Old favorites make an appearance throughout the series, like Zutton, Chewbacca, Ackbar (not yet Admiral), (the future Grand Moff) Wilhuff Tarkin who, naturally, strikes up an instant friendship with Anakin; Liam Neeson reprises his role as Qui-Gon Jinn briefly in season 3 and Season 6, explaining the prophecy of the Chosen One and the latter time, conferring with Yoda and explaining just what the “living force” means and how the Midichlorians do not contradict a single thing!
Palpatine is always around, the Galaxy’s version of the Don Vito Corleone, schemes, plots, manipulates both sides even when he’s not directly involved. Bounty hunters make an impression; IG-88, 4-LOM, Zuckuss, Dengar, Bossk and the previously mentioned Cade Bane; a Duro who wears a big cowboy hat and talks like Clint Eastwood- he looks just as cool as I described; Jabba The Hutt and his extended family, uncle Ziro The Hutt, a very clever and flamboyant character that is best taken with a much needed sense of humor. He’s not a campy joke, but a worthy addition as he proves he’s just as sneaky and cutthroat as his nephew Jabba and in later episodes will pay for it with a lover’s betrayal. Pirate Hondo Ohnaka makes several appearances throughout the series.

One fascinating storyline dealt with the clones and how they wondered if they were worthy as individuals while Yoda gives them a very interesting and heart-felt life lesson. In the latter seasons things get heated and more exciting with the Mandalorians and Obi Wan involved in a civil war on their home world of Concord Dawn and the return of an old enemy and the home stretch episodes deal with Yoda trying to solve the mystery of the Sith and just getting enough information to know something bad is coming for the Jedi order.

I was skeptical at first, harrumphing at the “Computer Generated” animation. I feared it would be ugly and stiff like Starship Troopers: Roughnecks, but I could not have been more wrong! Forget all that- the animation style has a wonderful fluidity, smoothness and is easy to enjoy. The eyes on the human and humanoid characters is still an odd point as most have that glassy look, but it gets less so as the series moves forward, but never enters Polar Express ugliness.
The action of course is the heart of the series- the animation is booming whenever a fight breaks out; Space ships pulling alongside each other, firing lasers- blasting everything; the Jedi and Sith bounce about their environments, throwing loose objects and displaying their athletic prowess with abandon. Not to forget the Clone Troopers, who are swift and lethal, making their presence alongside the Jedi essential.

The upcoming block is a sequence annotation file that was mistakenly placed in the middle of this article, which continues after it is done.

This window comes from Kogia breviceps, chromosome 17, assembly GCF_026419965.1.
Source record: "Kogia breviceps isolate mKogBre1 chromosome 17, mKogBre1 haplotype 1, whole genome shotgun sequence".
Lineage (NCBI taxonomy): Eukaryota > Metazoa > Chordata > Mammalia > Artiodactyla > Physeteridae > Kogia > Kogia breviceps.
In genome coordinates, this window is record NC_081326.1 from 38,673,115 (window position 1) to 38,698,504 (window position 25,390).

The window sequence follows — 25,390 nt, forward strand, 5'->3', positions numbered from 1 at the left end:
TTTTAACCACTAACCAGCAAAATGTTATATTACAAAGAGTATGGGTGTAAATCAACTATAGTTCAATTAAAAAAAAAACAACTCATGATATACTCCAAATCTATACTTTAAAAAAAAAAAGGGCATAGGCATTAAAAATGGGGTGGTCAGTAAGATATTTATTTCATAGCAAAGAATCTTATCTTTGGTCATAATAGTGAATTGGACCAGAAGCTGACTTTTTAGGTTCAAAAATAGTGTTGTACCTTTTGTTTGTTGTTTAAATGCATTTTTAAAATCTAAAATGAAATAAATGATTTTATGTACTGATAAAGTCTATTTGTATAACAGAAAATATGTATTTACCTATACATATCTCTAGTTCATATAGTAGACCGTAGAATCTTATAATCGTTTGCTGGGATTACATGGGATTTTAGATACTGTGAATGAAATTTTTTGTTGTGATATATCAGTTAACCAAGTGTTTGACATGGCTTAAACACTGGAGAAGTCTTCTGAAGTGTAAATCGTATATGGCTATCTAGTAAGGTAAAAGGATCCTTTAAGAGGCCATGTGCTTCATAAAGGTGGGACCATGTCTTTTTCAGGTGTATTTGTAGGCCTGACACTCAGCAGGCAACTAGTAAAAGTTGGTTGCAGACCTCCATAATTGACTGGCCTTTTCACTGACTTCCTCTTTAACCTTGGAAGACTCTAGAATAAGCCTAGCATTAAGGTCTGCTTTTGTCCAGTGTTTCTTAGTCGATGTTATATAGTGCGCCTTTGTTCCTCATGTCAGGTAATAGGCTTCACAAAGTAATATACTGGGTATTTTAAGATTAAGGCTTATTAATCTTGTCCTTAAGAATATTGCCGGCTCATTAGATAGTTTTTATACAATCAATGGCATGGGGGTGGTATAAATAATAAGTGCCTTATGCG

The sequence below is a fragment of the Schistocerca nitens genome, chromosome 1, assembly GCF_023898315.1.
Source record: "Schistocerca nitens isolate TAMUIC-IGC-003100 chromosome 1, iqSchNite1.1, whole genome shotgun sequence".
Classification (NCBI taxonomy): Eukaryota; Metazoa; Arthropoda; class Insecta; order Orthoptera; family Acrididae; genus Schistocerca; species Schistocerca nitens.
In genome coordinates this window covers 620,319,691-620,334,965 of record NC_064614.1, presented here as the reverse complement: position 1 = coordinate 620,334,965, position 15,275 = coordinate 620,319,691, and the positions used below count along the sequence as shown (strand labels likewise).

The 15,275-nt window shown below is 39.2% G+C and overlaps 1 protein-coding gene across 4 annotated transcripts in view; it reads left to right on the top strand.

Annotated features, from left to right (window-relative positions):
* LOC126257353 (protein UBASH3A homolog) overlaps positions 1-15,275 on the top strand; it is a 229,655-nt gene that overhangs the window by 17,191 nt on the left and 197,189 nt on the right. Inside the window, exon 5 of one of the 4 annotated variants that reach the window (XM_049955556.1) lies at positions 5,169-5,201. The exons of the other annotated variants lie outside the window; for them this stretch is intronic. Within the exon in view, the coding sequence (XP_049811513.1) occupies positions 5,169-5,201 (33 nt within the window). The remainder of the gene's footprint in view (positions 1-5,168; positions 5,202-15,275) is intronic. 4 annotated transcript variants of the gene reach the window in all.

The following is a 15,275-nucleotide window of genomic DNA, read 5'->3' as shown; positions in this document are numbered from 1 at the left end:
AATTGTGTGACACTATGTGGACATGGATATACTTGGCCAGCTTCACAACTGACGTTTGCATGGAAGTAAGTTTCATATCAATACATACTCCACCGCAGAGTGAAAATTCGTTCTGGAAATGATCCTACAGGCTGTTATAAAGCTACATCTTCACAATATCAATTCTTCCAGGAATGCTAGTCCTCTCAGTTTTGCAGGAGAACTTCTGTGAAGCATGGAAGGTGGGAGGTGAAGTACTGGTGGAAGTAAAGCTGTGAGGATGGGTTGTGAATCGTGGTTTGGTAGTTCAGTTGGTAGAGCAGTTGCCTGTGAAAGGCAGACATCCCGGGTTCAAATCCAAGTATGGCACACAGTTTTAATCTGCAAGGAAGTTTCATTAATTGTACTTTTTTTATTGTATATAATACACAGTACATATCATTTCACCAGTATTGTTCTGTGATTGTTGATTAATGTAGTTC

The vastly over-hated prequel films do a decent job of world building; this series surpasses that occasionally, simply due to time. Anakin and Obi Wan’s relationship is fleshed out and we find out why old Ben said ‘he was the best star pilot in the galaxy and a good friend," (that's explained in the movies too, but you get my point!) It's great that this series shuts that poisonous turds up- since they were never fans anyway.

 Voice actors Matt Lanter as Anakin and Corey Burton as Kenobi are damn near uncanny to their movie counterparts, infusing both with what he know along with a few surprises, both are excellent and prove that voice acting is consistently underrated and misunderstood. For the trivia nerds, these two played the parts longer than anyone so credit is long overdue.

 The films set the events and situations up and presented them in broad strokes, this series fills in the blanks and focuses in a little closer on characterizations, motivations and especially the bad guys and the overall themes and time taken to explore more areas of the universe. It’s excellent to see Dooku, and Palpatine’s agenda seen and dissected and understood; the most favored element is to see how both sides are sometimes correct; the Jedis are not always right and the Sith are not always wrong; makes for an interesting climax in SITH.

For the betterment of the series, the Jedis are still seen as heroes of the galaxy, although still tied to procedure and bureaucratic routine, (a necessary element to show since Palpatine uses the system against them) they do show their intentions are good, despite the Chancellor’s meddling and their system rotting, which would not make any sense for something so established to crumble overnight. Ironically, the only one not stifled by routine and procedure is Anakin, who takes a lot of heat for his impetuous philosophy, but is at least honest with his intentions, Ahsoka too as she tries to bend her idealism to conform with reality.